Blaze



This week I've been learning about Blaze Foley. There's a movie about him directed by Ethan Hawke, a name I usually take to be a fair indicator of quality when it's attached to a product; it's out in America now, I think, the film, but when and if it will get to the UK I couldn't tell you. Maybe we'll see it on Netflix. They have a lot of Ethan's stuff.

But back to Blaze. I'd never heard of him until I read about the movie, and I've been listening to country music for forty years. In fact, one of the first albums I ever bought was Guy Clark's 'Old No. 1'. I also realized, early, mainly thru cover versions of his songs by other artists, that Townes Van Zandt was a genius, and a better poet than any of the boring versifiers they foisted on us at school, except maybe Shakespeare, although then I didn't realize how great Shakey was.

Townes' albums, for some reason, were hard to get in Wellingborough, where I grew up. He didn't get played much on Radio 2's Country Club programme either. It was the cooler Bob Stewart show on Radio Luxembourg that gave Townes at least one full concert that I can remember. Unfortunately the reception on those old pre-digital radios was terrible at night when you listened to faraway stations. Townes might have been singing on Mars.

I don't remember Blaze Foley ever being played on the radio stations I listened to, and he definitely didn't get onto British tv. His music, when you listen to it now, makes that seem like a grave historical injustice.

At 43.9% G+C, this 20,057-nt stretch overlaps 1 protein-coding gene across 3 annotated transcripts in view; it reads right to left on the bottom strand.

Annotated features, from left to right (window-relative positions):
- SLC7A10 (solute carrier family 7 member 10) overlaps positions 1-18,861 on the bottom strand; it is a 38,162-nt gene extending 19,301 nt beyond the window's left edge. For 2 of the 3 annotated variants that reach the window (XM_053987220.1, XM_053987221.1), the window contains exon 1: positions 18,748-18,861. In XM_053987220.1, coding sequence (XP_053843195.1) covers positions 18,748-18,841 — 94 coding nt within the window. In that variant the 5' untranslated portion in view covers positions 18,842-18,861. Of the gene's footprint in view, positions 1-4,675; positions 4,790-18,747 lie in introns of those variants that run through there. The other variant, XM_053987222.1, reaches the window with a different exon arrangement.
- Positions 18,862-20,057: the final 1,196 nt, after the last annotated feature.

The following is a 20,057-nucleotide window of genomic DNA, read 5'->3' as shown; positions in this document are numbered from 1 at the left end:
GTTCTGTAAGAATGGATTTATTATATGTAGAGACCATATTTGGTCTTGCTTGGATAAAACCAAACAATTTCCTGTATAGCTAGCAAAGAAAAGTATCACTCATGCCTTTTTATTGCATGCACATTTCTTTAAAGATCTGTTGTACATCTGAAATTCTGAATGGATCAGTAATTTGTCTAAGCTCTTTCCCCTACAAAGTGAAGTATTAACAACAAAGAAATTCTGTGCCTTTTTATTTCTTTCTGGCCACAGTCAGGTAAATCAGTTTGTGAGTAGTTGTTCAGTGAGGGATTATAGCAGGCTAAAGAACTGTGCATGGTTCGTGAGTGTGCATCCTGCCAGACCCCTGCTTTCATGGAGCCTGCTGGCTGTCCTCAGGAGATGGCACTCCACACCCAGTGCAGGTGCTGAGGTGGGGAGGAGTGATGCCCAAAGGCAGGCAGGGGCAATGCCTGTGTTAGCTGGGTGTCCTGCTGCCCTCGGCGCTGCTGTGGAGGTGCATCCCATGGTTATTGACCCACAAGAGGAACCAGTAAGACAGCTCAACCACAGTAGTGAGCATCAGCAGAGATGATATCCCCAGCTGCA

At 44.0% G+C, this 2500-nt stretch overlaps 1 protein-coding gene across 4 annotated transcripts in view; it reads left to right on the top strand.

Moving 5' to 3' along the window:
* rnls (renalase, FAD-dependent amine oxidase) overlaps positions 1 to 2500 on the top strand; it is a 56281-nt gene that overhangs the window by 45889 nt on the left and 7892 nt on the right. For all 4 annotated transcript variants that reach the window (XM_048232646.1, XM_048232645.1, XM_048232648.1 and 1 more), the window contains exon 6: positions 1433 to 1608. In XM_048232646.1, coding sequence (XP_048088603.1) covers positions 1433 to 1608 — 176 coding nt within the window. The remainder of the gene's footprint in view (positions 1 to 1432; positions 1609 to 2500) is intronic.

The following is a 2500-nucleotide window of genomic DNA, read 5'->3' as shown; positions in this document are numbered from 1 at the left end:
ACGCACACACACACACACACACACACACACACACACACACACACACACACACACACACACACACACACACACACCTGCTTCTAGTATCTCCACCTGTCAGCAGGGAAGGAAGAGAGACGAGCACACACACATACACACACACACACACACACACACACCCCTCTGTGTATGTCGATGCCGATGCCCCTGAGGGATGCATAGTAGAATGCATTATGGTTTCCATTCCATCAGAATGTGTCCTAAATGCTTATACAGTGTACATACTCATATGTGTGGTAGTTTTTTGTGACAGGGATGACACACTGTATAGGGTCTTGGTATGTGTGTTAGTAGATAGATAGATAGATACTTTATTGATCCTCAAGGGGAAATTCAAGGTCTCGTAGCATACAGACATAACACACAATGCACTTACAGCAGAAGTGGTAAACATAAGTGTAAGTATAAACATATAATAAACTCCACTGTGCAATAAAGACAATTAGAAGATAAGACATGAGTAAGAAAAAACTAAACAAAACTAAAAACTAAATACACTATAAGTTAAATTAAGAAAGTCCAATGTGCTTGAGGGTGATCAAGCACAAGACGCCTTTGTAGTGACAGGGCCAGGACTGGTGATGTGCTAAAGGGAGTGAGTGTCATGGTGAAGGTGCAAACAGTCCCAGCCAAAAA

He's fucking great, don't you think? And while he was working his ass off in the US we were being forced to listen to Crystal Gayle and Billie Joe Spears. But when you read just a little about his life, his obscurity becomes less surprising.

According to Wikipedia, the masters of his first album were confiscated by the DEA. The masters of another album were stolen from a station wagon Blaze was living in. A third album was lost until years after Blaze died.

How could anybody with so much talent, you wonder, have so much bad luck? when artists with so little talent become global superstars and make vast fortunes writing terrible songs? It seems with Blaze -- and I never knew the guy so I'm drawing conclusions from what I read -- that his obscurity, while living, was partly at least the result of a chaotic lifestyle and a self-destructive streak. Bad luck has to be a factor too. Some people just don't make it.

But as Blaze (played by Ben Dickey) says in the movie, 'I don't want to be a star, I want to be a legend.'

Congratulations, man. You have people in other countries digging through your archives and telling each other stories about a crazy genius who lived in a tree house and covered himself in duct tape. I think you made it.


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